While blue water-soluble fertilizers are frequently advised, they are not the most environmentally friendly source of nutrition for your plants and do not include any micronutrients. The best houseplant fertilizer comes from naturally occurring sources of these micronutrients rather than chemicals created in a lab. To feed your houseplant kids, use a liquid or granular houseplant fertilizer produced from natural materials.

Fertilize When You Repot Your Indoor Plants

Another good way to ensure your indoor plants get all the essential nutrients is to amend the soil while repotting the plants. Using a hygienic, sterile worm casting or compost in the potting soil can make your plants look very lush and healthy. If you improve the soil, make sure to dilute any liquid fertilizer you apply even more.

If you want to keep your houseplants looking lush, promote new leaves, and see how long you can get your vining plants to stretch out, fertilizing them is the way to go.

Spring Houseplant Fertilizer Schedule

You should start fertilizing eight weeks before the spring frost. For instance, on the north side, the threat of spring frost usually passes by May. That means one can begin fertilizing in mid-March; meaning you should fertilize your houseplants in mid-March. During this time, plants start to shift from a semi-dormant state into an active growth mode.

Half-strength fertilizer treatments should be performed during the first three applications. If the product is granular, use half the amount recommended on the package. If you’re using a liquid houseplant fertilizer, dilute it halfway through. This feeds houseplants when they’re just getting ready for active growth and don’t need massive nutrients to support rapid growth.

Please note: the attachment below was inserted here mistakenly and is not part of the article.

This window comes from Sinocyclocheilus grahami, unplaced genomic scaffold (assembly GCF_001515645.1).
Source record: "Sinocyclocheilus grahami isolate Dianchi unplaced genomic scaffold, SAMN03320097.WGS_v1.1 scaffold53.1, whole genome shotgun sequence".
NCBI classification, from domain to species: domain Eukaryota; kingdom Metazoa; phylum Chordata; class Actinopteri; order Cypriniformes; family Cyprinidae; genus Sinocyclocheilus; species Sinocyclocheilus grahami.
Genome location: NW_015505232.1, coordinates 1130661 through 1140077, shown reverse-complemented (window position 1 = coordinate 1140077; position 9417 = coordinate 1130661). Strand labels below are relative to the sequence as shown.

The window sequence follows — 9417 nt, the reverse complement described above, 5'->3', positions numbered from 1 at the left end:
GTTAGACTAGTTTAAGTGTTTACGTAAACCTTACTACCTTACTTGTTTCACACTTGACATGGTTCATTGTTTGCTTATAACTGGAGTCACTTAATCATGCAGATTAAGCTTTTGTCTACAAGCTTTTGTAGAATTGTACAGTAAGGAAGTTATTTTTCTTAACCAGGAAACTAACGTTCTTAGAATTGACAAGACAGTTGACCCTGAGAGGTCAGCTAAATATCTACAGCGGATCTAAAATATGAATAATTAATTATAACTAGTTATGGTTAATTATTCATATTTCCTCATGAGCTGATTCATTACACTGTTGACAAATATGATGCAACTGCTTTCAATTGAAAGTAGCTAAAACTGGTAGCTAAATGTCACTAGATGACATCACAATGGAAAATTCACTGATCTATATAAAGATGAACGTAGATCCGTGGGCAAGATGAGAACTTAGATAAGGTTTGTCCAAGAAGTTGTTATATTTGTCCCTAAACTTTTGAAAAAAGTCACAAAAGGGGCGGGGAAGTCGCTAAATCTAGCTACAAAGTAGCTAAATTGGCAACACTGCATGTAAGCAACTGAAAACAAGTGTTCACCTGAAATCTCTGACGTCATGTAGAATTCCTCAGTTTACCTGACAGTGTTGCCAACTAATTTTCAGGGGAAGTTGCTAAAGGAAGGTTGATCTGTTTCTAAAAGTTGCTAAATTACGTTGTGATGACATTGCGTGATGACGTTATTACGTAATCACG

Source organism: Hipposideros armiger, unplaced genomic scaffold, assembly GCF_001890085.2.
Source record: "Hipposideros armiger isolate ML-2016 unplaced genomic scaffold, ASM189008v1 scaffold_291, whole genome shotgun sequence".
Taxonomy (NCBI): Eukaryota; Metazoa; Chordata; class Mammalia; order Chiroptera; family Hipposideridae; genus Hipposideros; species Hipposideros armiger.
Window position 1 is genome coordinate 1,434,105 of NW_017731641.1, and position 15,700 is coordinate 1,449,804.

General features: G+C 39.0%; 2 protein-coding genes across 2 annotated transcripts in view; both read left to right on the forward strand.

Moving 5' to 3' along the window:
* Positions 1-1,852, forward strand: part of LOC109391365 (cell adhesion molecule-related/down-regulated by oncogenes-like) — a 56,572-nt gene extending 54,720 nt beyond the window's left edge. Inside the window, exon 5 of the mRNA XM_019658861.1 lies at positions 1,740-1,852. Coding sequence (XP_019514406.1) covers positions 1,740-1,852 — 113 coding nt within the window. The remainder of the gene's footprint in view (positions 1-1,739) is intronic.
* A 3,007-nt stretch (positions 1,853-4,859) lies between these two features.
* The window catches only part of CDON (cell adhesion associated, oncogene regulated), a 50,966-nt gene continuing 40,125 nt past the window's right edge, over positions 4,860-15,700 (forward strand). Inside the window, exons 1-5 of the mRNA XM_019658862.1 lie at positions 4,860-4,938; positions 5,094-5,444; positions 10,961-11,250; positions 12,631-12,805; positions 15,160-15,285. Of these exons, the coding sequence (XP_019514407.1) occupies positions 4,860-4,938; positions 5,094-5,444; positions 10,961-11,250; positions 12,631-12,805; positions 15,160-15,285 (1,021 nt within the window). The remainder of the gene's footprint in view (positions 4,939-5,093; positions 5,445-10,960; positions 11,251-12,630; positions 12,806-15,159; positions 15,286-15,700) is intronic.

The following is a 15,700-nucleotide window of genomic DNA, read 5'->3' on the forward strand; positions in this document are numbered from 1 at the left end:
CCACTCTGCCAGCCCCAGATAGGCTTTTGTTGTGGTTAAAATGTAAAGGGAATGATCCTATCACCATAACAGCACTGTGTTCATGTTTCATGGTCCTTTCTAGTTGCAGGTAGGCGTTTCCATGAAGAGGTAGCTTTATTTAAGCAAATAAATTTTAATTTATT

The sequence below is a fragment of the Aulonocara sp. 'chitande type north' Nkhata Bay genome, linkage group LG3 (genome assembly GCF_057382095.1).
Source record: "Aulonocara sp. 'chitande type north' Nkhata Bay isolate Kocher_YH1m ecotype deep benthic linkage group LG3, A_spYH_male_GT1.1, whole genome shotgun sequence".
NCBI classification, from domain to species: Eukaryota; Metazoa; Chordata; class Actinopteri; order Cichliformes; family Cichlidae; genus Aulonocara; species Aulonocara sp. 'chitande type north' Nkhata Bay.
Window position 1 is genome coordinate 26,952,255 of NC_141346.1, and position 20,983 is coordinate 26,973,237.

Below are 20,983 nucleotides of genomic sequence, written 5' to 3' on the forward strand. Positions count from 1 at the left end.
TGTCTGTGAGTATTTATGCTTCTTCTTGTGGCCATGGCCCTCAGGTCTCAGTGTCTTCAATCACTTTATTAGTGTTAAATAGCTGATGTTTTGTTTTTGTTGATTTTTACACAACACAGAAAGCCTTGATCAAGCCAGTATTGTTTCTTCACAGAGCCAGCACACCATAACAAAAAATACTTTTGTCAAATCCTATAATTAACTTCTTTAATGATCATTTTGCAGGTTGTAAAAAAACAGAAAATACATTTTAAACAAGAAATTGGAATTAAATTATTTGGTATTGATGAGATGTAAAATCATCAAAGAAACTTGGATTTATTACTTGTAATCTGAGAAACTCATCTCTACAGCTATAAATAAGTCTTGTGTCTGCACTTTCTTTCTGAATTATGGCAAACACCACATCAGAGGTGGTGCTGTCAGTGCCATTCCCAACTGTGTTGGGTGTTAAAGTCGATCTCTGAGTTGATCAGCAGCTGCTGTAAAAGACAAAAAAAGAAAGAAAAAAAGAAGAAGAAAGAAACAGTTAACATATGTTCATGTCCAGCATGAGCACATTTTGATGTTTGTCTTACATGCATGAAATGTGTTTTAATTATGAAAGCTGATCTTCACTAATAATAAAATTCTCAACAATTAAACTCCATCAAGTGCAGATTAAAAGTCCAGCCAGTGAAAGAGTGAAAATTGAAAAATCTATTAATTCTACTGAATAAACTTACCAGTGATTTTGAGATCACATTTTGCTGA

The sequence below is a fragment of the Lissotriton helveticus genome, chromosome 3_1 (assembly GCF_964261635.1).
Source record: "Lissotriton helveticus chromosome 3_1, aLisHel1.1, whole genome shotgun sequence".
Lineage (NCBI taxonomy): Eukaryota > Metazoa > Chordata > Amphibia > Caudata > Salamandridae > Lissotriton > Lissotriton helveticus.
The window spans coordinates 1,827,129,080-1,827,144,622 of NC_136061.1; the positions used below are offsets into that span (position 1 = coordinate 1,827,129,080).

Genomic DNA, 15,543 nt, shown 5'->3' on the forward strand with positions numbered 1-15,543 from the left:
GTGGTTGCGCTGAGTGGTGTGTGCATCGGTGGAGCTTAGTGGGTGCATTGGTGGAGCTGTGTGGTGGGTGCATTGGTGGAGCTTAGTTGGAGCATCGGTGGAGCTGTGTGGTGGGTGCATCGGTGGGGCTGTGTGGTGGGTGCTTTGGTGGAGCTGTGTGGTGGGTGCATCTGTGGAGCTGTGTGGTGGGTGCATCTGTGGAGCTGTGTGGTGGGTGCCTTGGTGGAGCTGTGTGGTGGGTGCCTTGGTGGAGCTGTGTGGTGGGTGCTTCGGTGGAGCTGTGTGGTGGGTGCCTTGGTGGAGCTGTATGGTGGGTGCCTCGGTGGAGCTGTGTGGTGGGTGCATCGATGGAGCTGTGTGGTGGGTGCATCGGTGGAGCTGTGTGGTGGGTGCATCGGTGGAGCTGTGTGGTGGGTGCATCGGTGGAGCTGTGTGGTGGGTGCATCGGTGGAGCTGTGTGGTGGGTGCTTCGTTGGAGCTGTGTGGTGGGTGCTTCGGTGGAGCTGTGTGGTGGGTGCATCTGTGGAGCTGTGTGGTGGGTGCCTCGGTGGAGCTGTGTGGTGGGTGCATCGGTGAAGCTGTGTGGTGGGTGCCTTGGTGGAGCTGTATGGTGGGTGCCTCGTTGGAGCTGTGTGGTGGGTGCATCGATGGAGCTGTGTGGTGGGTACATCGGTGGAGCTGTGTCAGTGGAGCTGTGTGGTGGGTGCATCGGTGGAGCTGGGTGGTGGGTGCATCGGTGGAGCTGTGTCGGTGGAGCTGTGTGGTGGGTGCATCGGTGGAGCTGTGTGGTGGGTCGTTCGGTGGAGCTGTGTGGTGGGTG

Summer Houseplant Fertilization Schedule

During summer, it’s time to start using a houseplant fertilizer on a more regular basis. The frequency with which you apply summer fertilizer is determined by the type of fertilizer you’re using. Liquid fertilizers are applied more frequently, such as every two weeks or once a month.

Granular products are used on a less frequent basis, possibly once or twice a month.

Slow-release houseplant fertilizers take longer to break down and release their nutrients in modest amounts over time—most of these products last three to four months after a single application.

Whether you bring your houseplants outside for the summer or not, stick to this timetable.

Fall Houseplant Fertilization Schedule

It is essential to fertilize your houseplants eight weeks before the expected fall frost. Starting in mid-August, I lower the amount of fertilizer I use by half and begin stretching the period between fertilizing for around 3-4 applications, which usually takes me till the beginning of winter.

Winter Houseplant Fertilization Schedule

No fertilization is required during the winter. Indoor plants are not prone to growth during the winter season and thus should not be fertilized. If you fertilize them, it will burn out the leaves and leave your houseplants dry and pale.

Two exceptions to these rules:

If you live in a climate that does not receive regular winter frosts, continue to fertilize houseplants all winter long, but do it at half the strength and frequency of your summer applications. Again, this is due to light levels more than temperatures.

And, if you live in a tropical climate, where it’s warm all the time, keep your houseplants on a summer fertilization schedule year-round.


To conclude, fertilizing houseplants doesn’t need to be a complicated practice. Using the right products in the right amount according to the seasonal schedule will get the job done, and your houseplants will look greener, healthier, and lush.